We’re just returning to school/work today after a much-anticipated four-day weekend celebrating Taiwan’s National Day (on October 10, also known as Double Ten). We also had last Wednesday (Oct. 4) off for Mid-Autumn Festival, but aside from eating moon cakes, that one day was only enough to disrupt our week, but not enough to be restful.
But having four days off! Many friends traveled to other parts of Taiwan for a short holiday, but we opted for a stay-cation, taking day trips to explore the city and surrounding area. Even with the day trips, there was still plenty of down time to relax and to get some chores done. It was fabulous and just what we needed.
On the first day of our break, we took a trip to Tainan, the oldest city in Taiwan, with another family. We met up with friends familiar with the city from having lived there for many years. As a group, we all explored the city together. From what we saw, the older parts of Tainan are quaint with lots of history, little alleyways with vendors, and temples. We explored the Confucius Temple, the Anping Castle, the Anping Tree House, and little markets on old streets. Tainan also is a foodie’s heaven, with its delicious seafood, oyster omelettes, douhua, and shrimp rolls. We also saw a man dressed as the Monkey King walking around outside a temple and taking photos with tourists.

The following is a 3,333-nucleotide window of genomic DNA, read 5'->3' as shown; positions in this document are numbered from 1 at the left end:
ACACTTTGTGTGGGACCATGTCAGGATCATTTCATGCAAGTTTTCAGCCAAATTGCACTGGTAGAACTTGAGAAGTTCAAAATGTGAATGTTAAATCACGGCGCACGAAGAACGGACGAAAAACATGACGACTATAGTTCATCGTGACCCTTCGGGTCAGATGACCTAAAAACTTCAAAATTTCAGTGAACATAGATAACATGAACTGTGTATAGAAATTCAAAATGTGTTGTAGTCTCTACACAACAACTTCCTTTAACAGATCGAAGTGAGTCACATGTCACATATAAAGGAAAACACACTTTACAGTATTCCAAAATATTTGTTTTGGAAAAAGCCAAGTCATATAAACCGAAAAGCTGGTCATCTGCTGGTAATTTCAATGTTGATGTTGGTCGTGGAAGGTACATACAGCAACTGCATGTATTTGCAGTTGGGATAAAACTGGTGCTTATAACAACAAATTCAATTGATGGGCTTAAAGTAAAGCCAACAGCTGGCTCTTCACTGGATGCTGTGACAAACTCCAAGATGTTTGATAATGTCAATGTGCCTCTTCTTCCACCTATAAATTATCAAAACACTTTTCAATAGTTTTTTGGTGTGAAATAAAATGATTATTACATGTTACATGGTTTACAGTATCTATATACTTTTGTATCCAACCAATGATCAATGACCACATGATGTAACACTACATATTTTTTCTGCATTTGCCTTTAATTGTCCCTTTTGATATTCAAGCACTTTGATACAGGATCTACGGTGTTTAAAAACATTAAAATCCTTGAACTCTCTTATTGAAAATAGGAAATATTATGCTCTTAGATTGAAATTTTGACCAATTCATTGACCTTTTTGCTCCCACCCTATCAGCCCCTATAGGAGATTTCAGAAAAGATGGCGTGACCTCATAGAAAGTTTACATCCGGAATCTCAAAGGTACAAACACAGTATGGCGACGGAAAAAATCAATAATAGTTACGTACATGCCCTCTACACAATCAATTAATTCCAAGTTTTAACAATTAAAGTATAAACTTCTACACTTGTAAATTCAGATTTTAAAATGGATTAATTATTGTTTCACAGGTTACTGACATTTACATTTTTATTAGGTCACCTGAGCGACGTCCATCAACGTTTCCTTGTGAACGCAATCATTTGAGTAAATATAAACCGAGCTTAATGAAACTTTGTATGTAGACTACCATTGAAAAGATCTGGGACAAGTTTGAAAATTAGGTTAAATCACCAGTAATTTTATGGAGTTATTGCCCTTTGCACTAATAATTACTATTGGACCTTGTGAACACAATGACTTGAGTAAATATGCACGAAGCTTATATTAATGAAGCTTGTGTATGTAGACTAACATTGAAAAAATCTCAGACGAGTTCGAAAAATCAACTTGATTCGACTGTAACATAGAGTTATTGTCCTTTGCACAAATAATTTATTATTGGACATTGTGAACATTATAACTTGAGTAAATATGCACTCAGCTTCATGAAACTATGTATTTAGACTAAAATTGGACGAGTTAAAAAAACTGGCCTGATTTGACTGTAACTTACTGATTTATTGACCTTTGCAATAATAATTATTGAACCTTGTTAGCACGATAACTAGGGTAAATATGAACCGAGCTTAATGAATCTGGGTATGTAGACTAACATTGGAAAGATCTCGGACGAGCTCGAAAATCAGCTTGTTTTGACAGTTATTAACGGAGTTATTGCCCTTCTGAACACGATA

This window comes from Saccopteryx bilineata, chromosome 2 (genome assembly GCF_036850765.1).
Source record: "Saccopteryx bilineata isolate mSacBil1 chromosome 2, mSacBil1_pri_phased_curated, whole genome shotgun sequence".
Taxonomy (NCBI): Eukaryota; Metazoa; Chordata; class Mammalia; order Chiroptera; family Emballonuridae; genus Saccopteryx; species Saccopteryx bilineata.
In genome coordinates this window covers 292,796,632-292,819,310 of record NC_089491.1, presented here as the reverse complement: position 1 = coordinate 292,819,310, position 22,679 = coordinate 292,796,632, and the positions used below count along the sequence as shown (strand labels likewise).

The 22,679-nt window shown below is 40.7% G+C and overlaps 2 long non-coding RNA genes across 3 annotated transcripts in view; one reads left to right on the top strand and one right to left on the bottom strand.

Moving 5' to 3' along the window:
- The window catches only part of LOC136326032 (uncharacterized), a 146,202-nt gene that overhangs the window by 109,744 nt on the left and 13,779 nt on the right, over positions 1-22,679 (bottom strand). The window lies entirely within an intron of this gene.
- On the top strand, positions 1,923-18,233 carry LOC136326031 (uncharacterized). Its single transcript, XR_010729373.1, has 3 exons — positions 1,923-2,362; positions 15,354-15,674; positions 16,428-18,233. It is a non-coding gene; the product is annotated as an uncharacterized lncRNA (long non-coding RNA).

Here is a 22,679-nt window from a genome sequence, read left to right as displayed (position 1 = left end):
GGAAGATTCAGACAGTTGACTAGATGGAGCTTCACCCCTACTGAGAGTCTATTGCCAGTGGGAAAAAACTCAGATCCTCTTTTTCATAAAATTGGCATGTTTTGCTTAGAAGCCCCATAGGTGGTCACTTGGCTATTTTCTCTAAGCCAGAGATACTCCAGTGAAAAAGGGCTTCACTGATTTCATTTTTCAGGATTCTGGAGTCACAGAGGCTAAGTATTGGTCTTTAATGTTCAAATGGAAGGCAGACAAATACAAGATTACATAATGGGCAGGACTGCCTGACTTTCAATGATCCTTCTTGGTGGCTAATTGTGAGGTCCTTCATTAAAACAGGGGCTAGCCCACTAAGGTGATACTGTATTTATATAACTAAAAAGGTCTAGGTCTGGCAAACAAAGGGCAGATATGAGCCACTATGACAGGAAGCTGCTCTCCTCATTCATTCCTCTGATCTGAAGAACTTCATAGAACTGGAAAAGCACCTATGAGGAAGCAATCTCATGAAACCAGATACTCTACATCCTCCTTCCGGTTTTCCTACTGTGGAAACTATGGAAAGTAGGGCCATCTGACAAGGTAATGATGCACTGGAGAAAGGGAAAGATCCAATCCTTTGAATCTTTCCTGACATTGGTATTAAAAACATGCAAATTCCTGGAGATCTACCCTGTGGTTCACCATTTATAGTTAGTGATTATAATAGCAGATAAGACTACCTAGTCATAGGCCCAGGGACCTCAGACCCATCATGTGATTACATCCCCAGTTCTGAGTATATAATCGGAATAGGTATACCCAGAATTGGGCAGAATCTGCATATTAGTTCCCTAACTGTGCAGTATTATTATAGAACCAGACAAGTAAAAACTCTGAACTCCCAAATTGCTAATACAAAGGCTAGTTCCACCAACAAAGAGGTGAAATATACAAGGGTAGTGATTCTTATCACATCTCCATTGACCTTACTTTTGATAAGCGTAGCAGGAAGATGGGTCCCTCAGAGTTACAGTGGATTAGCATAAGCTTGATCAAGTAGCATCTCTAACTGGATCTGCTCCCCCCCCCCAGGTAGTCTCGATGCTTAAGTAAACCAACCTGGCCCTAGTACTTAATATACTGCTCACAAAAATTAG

The next day, we took it easy and stayed closer to home. We took a hike up “Monkey Mountain” in Shoushan National Nature Park. The hiking wasn’t quite what I was hoping for–though I shouldn’t be surprised by now–with paved roads and crowds of people, with many in possession of portable radios that they played loudly. It wasn’t quite the peaceful and relaxing experience with nature I’m used to, but we were able to go off on smaller side trails to get a taste of that. We also saw many, many monkeys casually walking about and swinging from trees, including adorable baby monkeys.
We took another trip out of our area with our friends on our third day off, to Fo Guang Shan, a Buddhist monastic complex. It was beautiful and amazing, with seven pagodas lining a wide walkway to the 30-meter Buddha statue. On the grounds, there was a museum, shrines where visitors could pray, an auditorium where films are shown, and several restaurants. We spent many hours walking the grounds, admiring the view, visiting the shrines, and taking it all in.
Our last day of break was spent at home, taking it easy and preparing for a short week. This break, our first “real” break since school began two months ago, did a lot to help rejuvenate us. Now onward to the rest of our first semester in Taiwan!